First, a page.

Ubuntu, the Canonical-sponsored operating system is gaining new grounds – in both enterprise and consumer segments. The Company now has new challenges -- the challenges which develop as a company grows. We talked to Prakash Advani, Partner Manager - Central Asia at Canonical, to understand how Canonical is preparing Ubuntu for the future.
What are the challenges? Is Canonical planning to enter the hardware business and offer an Apple-like solution, fully optimized hardware for the OS? Has Ubuntu missed the tablet bus as Android, despite being not prepared for this form-factor has seen great adoption? What is Canonical's stand on Apple using Canonical's brand Launchpad? Will we see professional film-editing software on Ubuntu? Will you be playing the Call of Duty on Ubuntu any soon? There are many such questions buzzing every Ubuntu user. If you want to find out the answers, read on...
Swapnil: When we look at Ubuntu, are we looking at a business or a consumer OS?
Prakash Advani: Ubuntu is strong in the consumer space, governments and education. We now see businesses also adopting Ubuntu. With our LTS (Long Term Release), more and more enterprises are now deploying Ubuntu because of the long-term support.
Swapnil: CentOS, a derivative of Red Hat has become quite popular among businesses. Has Ubuntu been able to create its place among enterprises?
Prakash Advani: Ubuntu is already number 1 Linux Desktop OS, number 1 in Cloud, and number 2 in servers ahead of CentOS.
Swapnil: What USP does Ubuntu have over RHEL or CentOS. Why would a firm choose Ubuntu over the other two OSes? What benefits does one get with Ubuntu?
Prakash Advani: In the case of Ubuntu, customers get free updates and patches. Customers can also purchase additional support as desired. In case of Red Hat, updates are not free. In the case of CentOS there is no official support.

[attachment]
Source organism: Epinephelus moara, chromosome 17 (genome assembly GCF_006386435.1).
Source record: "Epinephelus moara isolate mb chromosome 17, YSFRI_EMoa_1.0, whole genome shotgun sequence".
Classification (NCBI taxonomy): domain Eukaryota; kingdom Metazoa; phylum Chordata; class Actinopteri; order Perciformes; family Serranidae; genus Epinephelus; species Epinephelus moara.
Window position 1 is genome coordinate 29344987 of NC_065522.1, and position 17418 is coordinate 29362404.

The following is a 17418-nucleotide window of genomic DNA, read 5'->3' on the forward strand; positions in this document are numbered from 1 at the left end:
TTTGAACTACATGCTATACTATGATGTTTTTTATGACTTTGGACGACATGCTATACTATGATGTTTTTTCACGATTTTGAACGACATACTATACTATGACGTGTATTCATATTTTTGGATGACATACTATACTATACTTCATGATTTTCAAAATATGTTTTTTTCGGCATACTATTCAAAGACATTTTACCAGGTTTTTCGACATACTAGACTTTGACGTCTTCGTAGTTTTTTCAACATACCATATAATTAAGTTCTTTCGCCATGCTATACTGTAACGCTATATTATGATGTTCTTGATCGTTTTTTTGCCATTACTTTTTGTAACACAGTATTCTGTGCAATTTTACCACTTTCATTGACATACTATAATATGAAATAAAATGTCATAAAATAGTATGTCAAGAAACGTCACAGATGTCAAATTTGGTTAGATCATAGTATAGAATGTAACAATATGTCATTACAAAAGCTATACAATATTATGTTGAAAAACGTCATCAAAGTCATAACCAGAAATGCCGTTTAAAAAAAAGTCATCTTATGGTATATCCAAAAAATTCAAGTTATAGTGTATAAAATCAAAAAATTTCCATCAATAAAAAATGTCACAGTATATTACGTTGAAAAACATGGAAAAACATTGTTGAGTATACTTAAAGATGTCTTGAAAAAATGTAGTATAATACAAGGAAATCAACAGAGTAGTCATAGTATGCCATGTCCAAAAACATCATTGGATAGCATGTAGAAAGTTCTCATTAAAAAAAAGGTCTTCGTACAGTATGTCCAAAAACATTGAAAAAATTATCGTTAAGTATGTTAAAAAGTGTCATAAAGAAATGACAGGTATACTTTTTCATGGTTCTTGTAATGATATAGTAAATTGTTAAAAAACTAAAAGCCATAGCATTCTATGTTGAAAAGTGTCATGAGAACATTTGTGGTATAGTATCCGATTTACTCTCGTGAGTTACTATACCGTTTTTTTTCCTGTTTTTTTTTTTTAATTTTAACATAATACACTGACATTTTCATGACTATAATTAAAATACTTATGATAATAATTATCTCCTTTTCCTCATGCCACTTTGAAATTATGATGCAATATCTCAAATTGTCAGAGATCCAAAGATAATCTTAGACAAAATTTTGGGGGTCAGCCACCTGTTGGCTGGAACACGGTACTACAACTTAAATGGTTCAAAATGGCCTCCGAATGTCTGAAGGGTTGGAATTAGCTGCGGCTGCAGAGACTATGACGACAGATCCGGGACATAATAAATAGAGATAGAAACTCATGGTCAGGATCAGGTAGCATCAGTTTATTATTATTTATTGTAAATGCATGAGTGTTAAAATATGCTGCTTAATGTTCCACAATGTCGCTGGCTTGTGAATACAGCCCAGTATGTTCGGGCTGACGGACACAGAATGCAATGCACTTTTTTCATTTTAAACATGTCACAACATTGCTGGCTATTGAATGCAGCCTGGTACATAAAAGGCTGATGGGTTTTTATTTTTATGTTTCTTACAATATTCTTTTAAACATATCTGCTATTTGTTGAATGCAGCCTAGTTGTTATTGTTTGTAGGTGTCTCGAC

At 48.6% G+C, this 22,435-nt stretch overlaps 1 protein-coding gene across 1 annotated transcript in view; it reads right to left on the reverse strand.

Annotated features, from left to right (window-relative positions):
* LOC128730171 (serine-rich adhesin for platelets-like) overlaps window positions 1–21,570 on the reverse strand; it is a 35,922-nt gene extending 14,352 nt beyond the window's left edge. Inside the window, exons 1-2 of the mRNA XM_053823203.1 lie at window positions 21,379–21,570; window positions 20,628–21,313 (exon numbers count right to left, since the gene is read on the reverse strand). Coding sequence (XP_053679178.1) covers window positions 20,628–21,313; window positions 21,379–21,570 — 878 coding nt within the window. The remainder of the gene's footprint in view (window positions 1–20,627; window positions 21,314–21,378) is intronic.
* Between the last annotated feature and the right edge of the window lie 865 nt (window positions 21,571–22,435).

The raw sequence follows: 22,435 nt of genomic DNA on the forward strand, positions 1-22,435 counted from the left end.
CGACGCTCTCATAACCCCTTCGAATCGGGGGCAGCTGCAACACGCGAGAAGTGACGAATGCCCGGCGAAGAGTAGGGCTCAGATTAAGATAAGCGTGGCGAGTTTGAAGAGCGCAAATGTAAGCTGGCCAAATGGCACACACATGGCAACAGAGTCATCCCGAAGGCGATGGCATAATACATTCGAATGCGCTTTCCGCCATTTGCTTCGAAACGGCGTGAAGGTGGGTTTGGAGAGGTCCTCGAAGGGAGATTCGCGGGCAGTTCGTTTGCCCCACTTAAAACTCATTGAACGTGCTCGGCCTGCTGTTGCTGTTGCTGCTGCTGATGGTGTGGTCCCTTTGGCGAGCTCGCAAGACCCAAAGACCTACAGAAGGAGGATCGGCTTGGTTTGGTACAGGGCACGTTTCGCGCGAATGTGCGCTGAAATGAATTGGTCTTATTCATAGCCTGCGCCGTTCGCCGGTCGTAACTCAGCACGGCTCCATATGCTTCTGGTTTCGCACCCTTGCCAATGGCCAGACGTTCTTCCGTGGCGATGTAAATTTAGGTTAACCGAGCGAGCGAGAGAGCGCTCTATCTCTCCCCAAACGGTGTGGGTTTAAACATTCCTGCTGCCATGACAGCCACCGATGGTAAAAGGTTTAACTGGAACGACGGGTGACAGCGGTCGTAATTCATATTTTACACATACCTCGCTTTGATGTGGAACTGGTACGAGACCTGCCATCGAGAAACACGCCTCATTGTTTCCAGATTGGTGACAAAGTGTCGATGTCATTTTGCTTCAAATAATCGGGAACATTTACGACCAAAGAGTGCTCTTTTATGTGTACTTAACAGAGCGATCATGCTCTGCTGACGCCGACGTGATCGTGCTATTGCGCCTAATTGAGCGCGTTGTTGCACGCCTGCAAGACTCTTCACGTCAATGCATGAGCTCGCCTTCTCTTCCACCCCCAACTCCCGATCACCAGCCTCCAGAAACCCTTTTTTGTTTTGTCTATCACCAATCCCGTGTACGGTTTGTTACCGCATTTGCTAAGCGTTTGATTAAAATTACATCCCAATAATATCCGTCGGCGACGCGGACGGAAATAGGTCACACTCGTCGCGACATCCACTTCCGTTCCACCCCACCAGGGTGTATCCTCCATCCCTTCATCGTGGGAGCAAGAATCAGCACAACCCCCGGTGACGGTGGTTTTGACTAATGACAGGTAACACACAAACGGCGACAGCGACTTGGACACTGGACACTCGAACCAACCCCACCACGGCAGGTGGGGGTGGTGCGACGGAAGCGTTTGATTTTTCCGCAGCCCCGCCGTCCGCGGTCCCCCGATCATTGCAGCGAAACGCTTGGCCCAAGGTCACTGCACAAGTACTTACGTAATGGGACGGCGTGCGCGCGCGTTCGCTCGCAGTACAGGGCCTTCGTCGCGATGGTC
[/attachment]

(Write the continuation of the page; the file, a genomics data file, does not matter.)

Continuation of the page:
Swapnil: Do you have any figures/data about how many Ubuntu PCs are running around the globe?
Prakash Advani: Its is difficult to estimate the number of users because we don't enforce any tracking mechanism. We estimate Ubuntu to have at least 12 million users globally.
Swapnil: What kind of adoption exists in the regions you are looking after?
Prakash Advani: We have seen very good adoption of Ubuntu in India and Malaysia.
Swapnil: Could you share with us the revenues of Canonical? Does Canonical has any plans to go public?
Prakash Advani: Canonical is a privately held company and the revenues are not shared. We have no plans to go public.
Swapnil: “Cloud” is the new buzz word in the tech segment. What is Canonical's strategy for Cloud? How much cloud market has Canonical been able to tap?
Prakash Advani: We have Ubuntu Enterprise Cloud (UEC) which is built on open source and has all the components required to setup your own cloud. Ubuntu is also very popular in the public cloud.
Swapnil: How much contribution originates in Asia as compared to the rest of the world?
Prakash Advani: Some countries in Asia are more actively using Open Source, while some are slow at adoption. It also depends on Government policies. Some countries already have policies towards open source in place, while others are in the process. We are happy to help countries form their vendor-neutral open source policy.